There are some good examples here in Virginia, where a cryptid’s historical account became the stuff of legend and wild speculation. The New World discovery of a plant the properties and particular feeding habits of which nobody had ever seen before gave rise to the idea of “man-eating plants.” This was the Venus fly trap and other related carnivorous plants such as the pitcher plant found in the southeast United States. While the pitcher plant has relatives worldwide, it finds the most diversity in the bogs, pine barrens, and coastal swamps of North and South Carolina, Georgia, and Florida. The Venus fly trap is found nowhere else on the planet except within a 100-mile radius around the city of Wilmington, North Carolina. Sarracenia purpurea, or the purple pitcher plant, is found in boggy areas of Virginia. These unique plants are a treat to discover in the wild. Reading about the fantastic speculative history of man-eating plants and then discovering the progenitor of such stories in the wild is very exciting. Our understanding of the genesis of folklore in relation to mythical creatures can also lead to greater conservation efforts for rare plants and animals.
Wild speculation about mythical beasts aside, where does this leave the practical cryptid hunter? Many look at the field as a hobby and never venture beyond their living room recliner. You can start in your own backyard using the tools and procedures used by naturalists for hundreds of years.
Searching for Cryptids
You should look for cryptids locally. Most people will never be “lucky” enough to have an encounter with a creature such as a Sasquatch, though the creature has been supposedly sighted in almost every state. Cryptids are alive in research papers, local folktales, urban legends, fossil beds, rural areas, and natural preserves. All of which are easily accessible with little effort to those who have a desire to search.
As with all scientific endeavors one should start with research. There are many good articles, books, and papers written about the subject which are of interest to cryptid hunters. The scientific journal Nature had extensive coverage about the discovery of Homo floresiensis, the so called “hobbit” or dwarf hominid. Many South Pacific cultures also have folktales concerning diminutive beings.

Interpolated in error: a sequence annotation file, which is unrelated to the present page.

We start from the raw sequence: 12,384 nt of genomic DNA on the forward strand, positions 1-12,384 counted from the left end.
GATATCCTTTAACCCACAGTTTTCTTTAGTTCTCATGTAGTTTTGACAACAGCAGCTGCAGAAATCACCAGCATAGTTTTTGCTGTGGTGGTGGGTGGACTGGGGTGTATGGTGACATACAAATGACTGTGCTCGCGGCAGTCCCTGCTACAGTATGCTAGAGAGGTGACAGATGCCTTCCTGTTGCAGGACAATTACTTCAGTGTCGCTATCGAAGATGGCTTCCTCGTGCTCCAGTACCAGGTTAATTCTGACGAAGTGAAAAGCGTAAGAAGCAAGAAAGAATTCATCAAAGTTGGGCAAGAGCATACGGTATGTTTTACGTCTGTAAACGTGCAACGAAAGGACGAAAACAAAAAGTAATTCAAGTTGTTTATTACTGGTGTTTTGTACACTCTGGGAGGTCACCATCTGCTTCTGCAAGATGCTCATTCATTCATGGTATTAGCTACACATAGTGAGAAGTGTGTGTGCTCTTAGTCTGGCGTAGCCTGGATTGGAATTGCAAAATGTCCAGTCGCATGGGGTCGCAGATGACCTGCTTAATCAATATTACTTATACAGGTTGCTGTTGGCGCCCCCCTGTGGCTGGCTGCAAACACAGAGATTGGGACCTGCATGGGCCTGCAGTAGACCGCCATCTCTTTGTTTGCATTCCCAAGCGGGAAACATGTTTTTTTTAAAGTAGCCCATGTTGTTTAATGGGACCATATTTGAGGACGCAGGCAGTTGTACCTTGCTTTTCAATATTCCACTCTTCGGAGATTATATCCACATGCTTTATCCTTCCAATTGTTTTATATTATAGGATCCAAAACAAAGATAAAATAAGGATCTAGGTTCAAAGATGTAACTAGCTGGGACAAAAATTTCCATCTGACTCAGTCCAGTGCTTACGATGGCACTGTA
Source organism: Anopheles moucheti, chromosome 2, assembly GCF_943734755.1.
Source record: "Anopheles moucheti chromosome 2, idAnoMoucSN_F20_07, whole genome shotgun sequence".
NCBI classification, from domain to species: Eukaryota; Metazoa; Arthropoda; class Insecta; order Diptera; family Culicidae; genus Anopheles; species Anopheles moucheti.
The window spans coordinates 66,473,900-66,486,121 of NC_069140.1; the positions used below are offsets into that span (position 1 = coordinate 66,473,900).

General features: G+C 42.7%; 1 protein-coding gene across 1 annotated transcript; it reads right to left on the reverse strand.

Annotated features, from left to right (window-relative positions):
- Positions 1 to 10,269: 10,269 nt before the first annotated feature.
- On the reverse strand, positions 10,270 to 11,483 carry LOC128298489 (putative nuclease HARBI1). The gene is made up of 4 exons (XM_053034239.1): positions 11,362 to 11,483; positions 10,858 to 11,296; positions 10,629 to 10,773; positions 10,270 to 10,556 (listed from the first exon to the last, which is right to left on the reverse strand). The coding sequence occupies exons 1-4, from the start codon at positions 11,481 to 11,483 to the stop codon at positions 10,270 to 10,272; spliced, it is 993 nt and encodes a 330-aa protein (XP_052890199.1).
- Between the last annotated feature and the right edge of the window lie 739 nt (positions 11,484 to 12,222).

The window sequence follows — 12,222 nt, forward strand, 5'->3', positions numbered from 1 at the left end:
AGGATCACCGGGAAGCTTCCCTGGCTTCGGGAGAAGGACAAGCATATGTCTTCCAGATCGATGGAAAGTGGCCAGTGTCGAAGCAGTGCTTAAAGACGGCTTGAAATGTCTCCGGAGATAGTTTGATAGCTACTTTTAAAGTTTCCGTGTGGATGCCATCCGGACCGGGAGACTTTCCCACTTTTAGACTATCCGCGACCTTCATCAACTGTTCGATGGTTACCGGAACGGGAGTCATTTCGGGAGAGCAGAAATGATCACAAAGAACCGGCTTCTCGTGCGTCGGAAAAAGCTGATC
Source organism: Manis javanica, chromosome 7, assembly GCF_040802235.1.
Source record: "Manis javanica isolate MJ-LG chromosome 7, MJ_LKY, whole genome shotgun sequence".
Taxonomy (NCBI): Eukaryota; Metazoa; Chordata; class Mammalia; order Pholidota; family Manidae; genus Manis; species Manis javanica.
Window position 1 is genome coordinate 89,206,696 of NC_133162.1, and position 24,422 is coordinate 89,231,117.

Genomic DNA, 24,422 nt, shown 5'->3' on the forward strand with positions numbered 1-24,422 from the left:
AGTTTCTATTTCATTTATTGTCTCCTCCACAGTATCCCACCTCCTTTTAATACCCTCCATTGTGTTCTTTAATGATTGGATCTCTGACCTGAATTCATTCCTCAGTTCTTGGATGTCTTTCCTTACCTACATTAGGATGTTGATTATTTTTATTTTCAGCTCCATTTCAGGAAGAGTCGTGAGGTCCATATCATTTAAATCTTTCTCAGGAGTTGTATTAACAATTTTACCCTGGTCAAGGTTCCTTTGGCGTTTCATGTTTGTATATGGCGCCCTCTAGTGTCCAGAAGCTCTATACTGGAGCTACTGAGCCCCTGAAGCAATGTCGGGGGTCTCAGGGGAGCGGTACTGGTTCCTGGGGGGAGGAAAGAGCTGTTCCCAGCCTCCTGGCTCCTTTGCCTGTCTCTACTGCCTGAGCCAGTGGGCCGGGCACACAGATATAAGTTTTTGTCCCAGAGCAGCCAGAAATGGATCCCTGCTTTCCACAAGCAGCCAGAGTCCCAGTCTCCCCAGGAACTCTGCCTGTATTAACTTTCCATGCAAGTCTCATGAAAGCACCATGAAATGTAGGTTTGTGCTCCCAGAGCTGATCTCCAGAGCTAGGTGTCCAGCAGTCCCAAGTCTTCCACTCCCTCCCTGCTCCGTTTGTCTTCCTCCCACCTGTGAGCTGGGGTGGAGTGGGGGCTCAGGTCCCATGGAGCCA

National Geographic and other scientific journals have extensive articles about cryptids and the coelacanth. Another place to find a wealth of information on cryptids is in the journals of western mountaineers who ventured to the Himalayas to explore and climb the highest peaks on the planet. Peter Matthiessen, Sir Christopher Bonington, and Reinhold Messner have written about their encounters with such creatures and provide credible testimony to the possible existence of the yeti. Mountaineers often immerse themselves in the culture of locals when conducting expeditions and return to the same region over the course of their mountain climbing careers. In such cases the investigator tends to be more receptive to the myths of an area, as exposure to local customs gives an insight that the casual observer would not receive.
The Smithsonian Institution’s Natural History Museum and the National Zoological Park, both in Washington, D.C., have ample information. For a more aquatic flavor, the paleontological museum at Calvert Cliffs, Maryland, provides quite a bit of material regarding ancient marine sea creatures, and the Virginia Marine Science museum gives a hint at what may lurk in the depths of Norfolk Canyon, just off the Virginia capes in the North Atlantic ocean.
Museums are a good resource for practical research. Many cryptids have been collected and are on display in the nation’s many fine natural history museums. The best example of this is the giant squid preserved under glass in a cryogenic chamber at the Smithsonian Institution’s National Museum of Natural History. The display is in the Great Hall as part of an exhibition on the world’s oceans and is undoubtedly the centerpiece.
Geography is the next concern. This speaks to the dilemma of whether to look for fanciful creatures or to look for more practical animals, plants, and insects. There are many myths and legends about fantastic creatures and most are highly localized. Lake Champlain has “Champ,” and Lake Okanagan in Canada has Ogopogo. There are also the occasional Bigfoot sightings in Virginia, with one such sighting prompting a local Virginia man to invest heavily in equipment and a technical support vehicle to engage in the hunt for the legendary creature.